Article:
Seven Rights Of Creditors Of A Trust Settlor
Seven Rights of Creditors Pursuing Claims Against a Settlor
When a creditor wants to involve the court in order to collect on a debt that was owed by the settlor, certain procedural steps must be followed. Trustees and beneficiaries should understand the following when a creditor goes to court seeking payment of a debt:
- If the settlor owes a creditor money and the settlor has the power to revoke the trust—either in whole or in part—the creditor can make a claim against the property while the settlor is still living.
- The claim that is made by the creditor can be for the maximum amount of trust funds available to the settlor under the terms of the trust.
- If the settlor has died, the creditor must first look to the settlor’s probate estate for repayment.
- If there is not enough money in the probate estate of the settlor to pay the creditor back, the creditor must file a claim.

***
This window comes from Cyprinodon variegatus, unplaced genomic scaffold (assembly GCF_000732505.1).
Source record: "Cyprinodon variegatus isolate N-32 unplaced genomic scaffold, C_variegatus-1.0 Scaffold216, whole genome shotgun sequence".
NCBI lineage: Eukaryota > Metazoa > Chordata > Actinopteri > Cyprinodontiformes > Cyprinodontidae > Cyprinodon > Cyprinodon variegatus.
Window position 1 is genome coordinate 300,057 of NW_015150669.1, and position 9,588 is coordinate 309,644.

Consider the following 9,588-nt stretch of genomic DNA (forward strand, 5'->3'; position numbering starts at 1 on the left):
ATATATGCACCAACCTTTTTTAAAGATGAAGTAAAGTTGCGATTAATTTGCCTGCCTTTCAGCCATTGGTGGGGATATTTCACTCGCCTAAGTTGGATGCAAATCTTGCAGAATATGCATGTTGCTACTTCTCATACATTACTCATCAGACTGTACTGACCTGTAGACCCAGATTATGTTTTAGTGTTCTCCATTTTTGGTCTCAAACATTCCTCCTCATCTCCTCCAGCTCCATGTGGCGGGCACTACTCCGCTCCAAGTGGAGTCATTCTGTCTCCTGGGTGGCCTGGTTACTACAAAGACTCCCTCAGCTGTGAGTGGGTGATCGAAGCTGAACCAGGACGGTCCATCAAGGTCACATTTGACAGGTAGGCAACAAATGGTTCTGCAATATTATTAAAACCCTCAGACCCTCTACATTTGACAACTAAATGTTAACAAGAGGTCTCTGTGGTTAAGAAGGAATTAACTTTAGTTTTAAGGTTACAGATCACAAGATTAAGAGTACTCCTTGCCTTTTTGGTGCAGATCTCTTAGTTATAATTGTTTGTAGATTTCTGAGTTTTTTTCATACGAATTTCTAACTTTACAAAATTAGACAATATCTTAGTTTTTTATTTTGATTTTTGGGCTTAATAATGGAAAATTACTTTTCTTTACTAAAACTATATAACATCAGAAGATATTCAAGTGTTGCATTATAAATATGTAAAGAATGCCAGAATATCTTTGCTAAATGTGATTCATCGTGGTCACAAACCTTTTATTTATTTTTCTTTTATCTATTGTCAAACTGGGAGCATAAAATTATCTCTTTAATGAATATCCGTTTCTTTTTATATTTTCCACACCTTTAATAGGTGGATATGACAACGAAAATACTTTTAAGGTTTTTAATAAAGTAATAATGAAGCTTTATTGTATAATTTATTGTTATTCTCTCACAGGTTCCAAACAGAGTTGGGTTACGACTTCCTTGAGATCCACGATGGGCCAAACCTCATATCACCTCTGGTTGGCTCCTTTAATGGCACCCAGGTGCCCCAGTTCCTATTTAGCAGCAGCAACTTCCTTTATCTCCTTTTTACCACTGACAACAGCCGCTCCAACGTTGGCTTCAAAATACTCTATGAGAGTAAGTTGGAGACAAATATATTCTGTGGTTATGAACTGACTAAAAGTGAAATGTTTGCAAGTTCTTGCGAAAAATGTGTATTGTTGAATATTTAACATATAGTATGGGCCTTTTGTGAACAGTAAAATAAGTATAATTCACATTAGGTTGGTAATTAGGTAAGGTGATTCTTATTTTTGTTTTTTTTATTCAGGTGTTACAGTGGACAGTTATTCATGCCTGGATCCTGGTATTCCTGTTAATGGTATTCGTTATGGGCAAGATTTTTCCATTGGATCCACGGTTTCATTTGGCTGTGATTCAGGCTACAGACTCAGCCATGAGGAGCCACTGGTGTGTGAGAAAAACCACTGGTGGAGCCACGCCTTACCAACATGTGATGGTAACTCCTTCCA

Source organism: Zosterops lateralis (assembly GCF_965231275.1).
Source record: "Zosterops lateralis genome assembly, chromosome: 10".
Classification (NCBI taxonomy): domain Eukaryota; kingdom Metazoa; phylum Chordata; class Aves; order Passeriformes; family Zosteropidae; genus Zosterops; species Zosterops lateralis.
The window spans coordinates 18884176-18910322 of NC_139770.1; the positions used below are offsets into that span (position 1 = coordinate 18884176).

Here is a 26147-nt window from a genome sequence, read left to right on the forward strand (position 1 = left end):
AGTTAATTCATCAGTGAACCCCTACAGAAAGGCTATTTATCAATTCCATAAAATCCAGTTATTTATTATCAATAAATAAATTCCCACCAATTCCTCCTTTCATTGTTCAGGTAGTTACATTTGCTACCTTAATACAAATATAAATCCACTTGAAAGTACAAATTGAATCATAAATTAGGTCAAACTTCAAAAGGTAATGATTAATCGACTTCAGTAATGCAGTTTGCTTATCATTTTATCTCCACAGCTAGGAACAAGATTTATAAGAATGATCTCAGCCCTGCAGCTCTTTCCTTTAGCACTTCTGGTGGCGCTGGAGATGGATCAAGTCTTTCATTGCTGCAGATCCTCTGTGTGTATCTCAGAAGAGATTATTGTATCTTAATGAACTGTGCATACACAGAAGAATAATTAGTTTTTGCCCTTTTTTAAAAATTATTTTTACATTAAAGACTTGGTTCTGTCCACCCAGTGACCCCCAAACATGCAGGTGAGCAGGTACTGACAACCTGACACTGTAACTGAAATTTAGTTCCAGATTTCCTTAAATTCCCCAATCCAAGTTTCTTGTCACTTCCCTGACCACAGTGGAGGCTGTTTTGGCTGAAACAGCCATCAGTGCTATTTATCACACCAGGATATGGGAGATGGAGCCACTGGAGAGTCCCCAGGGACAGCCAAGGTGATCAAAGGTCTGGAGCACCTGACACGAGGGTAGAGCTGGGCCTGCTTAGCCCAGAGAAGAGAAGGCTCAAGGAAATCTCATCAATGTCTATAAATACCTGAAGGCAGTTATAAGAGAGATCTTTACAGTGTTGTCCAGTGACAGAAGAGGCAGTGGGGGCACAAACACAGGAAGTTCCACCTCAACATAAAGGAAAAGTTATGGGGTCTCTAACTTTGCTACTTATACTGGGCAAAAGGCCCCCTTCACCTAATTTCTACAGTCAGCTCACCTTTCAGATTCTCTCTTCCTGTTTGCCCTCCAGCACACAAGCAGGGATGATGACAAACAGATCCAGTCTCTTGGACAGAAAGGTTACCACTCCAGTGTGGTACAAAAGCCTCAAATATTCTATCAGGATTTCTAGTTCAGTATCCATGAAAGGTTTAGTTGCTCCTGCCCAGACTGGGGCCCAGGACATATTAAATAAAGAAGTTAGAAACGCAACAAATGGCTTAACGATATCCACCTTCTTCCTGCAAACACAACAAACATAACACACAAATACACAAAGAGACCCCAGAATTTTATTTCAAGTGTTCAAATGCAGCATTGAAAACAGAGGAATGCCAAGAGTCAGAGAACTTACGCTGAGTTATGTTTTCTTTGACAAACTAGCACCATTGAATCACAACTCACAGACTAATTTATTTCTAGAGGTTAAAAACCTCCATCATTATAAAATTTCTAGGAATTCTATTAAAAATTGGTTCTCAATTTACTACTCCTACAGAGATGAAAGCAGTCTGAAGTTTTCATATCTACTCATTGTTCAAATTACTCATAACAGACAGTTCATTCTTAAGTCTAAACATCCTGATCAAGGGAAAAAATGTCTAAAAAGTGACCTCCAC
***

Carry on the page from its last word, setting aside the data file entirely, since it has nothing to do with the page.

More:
- If the court allows the claim, the debt may be paid from the property in the trust.
- If there is no probate administration started, the creditor can file a petition to open the probate estate.
- If the trustee of the trust has filed and published a Notice to Creditors and that notice was sent to creditors that the trustee does or should know about, the claim must be filed within four months after the publication of the Notice. Or, in the alternative, it must be filed within 30 days after the Notice is mailed or personally delivered to the creditor, whichever is later.
To learn more about the procedure involved with creditor claims, we encourage you to view our article, “Trust Administration Creditors Claim Procedure.”
We hope that you have learned more about the rights of creditors of the settlor during the administration of a trust. If so, we encourage you to share this article with your friends and family on Facebook.
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